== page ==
“Painting and the Built Environment in Late Nineteenth-century Shanghai.” In Chinese Art: Modern Expressions, edited by Maxwell Hearn and Judith Smith, 60–101. New York: The Metropolitan Museum of Art, 2001. [link to article]

“Culture, Ethnicity and Empire in the Work of Two Eighteenth Century ‘Eccentric Artists.’” RES: Anthropology and Aesthetics 35 (Spring 1999): 201–223. [link to article]

“Ming Palace and Tomb in Early Qing Jiangning: Dynastic Memory and the Openness of History.” Late Imperial China 20 no. 1 (June 1999): 1–48. [link to article]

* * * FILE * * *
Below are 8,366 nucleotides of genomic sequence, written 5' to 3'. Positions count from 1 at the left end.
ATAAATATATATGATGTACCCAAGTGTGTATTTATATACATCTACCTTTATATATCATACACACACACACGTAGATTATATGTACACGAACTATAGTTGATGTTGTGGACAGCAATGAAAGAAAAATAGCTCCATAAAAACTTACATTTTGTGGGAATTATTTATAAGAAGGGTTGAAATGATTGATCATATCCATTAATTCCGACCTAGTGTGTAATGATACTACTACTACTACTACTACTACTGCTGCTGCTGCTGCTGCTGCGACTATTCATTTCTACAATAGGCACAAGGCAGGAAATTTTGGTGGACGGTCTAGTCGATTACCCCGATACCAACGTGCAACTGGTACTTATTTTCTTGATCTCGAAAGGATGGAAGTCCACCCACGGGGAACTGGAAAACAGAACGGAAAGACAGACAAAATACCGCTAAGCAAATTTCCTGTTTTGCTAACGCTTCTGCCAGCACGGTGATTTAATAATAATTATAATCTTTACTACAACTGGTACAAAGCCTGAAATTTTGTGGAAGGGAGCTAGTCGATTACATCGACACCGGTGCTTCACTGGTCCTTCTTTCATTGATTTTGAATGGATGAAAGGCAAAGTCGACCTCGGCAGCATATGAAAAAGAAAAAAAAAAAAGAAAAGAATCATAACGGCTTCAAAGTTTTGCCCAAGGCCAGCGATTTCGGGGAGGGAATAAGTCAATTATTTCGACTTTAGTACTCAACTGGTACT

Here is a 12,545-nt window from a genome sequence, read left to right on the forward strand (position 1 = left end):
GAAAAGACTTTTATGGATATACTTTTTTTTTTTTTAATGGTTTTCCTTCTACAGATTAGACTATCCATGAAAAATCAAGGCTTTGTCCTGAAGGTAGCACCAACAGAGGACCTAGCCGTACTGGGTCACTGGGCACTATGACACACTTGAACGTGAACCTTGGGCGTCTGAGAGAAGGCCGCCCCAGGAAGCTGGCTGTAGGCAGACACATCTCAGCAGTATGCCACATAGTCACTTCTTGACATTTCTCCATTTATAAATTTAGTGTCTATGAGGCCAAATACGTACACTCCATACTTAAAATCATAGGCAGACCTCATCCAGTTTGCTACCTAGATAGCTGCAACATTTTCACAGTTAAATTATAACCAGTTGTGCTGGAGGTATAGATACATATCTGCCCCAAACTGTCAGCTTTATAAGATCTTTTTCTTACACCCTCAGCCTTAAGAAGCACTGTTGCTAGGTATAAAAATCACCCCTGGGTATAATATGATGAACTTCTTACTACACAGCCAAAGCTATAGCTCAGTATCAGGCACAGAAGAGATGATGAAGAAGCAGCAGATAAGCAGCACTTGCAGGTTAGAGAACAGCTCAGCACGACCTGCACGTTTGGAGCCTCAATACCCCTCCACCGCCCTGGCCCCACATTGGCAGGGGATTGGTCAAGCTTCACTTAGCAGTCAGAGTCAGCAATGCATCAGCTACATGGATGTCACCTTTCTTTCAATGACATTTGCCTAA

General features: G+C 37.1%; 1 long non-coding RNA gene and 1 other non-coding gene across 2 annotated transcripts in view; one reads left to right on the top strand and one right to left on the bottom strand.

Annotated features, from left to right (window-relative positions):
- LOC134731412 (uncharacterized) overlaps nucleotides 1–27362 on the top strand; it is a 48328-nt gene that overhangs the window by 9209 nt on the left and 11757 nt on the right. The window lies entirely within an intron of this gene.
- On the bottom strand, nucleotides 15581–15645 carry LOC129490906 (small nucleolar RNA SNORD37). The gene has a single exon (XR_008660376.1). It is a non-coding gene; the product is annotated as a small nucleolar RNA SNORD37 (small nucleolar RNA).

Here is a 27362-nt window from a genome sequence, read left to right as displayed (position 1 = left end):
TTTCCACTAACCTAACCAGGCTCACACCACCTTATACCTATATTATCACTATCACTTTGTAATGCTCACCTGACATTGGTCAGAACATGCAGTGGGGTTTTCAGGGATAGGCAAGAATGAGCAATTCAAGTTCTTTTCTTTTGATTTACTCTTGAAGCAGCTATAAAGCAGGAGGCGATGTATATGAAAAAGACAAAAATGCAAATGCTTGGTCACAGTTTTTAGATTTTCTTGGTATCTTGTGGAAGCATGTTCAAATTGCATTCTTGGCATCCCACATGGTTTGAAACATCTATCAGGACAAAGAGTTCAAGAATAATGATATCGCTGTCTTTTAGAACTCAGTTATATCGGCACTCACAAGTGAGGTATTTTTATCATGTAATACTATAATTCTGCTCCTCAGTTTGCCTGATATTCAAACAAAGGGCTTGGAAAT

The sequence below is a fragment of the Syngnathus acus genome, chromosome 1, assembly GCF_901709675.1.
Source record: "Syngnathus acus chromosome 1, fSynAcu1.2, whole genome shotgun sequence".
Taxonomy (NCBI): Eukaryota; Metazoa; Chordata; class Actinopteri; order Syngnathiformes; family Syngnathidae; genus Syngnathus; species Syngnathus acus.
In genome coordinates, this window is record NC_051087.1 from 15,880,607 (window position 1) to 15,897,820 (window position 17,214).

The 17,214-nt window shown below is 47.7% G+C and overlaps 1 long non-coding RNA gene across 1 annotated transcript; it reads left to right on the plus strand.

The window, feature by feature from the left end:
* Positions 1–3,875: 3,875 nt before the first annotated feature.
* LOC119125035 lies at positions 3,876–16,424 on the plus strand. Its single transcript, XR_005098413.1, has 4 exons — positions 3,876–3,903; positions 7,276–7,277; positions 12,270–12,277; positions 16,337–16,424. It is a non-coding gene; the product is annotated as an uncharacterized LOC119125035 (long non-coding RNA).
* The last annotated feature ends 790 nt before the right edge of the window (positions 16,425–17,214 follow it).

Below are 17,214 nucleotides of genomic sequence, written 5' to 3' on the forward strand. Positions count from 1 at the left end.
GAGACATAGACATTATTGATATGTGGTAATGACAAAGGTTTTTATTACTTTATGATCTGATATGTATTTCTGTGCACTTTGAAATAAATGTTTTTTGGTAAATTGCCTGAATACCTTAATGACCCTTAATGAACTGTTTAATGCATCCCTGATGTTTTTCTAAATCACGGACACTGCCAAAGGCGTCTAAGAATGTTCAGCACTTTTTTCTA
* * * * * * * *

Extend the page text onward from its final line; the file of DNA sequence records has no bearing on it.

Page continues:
“Painters and Publishing in Late Nineteenth Century Shanghai.” Phoebus 8 (1998): 134–188. [link to article]

“I Ming e i Qing.” In Storia universale dell'arte: La Cina, edited by Michèle Pirazzoli t'Serstevens 468–577. Torino: UTET, 1996. [link to Italian text] [link to English text]

“The Suspension of Dynastic Time.” In Boundaries in China, edited by John Hay, 171–197.London: Reaktion Books, 1994. [link to article]

“Khubilai's Groom.” RES: Anthropology and Aesthetics 17/18 (Autumn 1989): 117–140. [link to article]


Historical: editorial work
 

Intercultural China. Special issue of RES: Anthropology and Aesthetics
 35 (Spring 1999). Twelve articles on diverse art historical topics by John Hay, Alain Thote, Lothar von Falkenhausen, Eugene Wang, Angela Howard, Christine Guth, Priscilla Soucek, Peter Sturman, Dorothy Berinstein, Lucia Tripodes, Jonathan Hay, Leslie Jones. [link to volume]


Historical: short reviews